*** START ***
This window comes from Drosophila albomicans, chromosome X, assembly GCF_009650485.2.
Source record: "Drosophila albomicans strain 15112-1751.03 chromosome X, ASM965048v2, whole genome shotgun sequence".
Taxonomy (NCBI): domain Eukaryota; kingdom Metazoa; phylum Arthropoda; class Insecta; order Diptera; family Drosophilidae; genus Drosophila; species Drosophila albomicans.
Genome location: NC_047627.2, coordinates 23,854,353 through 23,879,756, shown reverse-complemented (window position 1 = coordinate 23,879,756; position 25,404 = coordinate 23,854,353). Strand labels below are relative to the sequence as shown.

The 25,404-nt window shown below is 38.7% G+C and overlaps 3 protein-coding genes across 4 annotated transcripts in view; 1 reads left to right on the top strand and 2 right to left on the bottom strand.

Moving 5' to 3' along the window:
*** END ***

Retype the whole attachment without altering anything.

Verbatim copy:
This window comes from Drosophila albomicans, chromosome X, assembly GCF_009650485.2.
Source record: "Drosophila albomicans strain 15112-1751.03 chromosome X, ASM965048v2, whole genome shotgun sequence".
Taxonomy (NCBI): domain Eukaryota; kingdom Metazoa; phylum Arthropoda; class Insecta; order Diptera; family Drosophilidae; genus Drosophila; species Drosophila albomicans.
Genome location: NC_047627.2, coordinates 23,854,353 through 23,879,756, shown reverse-complemented (window position 1 = coordinate 23,879,756; position 25,404 = coordinate 23,854,353). Strand labels below are relative to the sequence as shown.

The 25,404-nt window shown below is 38.7% G+C and overlaps 3 protein-coding genes across 4 annotated transcripts in view; 1 reads left to right on the top strand and 2 right to left on the bottom strand.

Moving 5' to 3' along the window: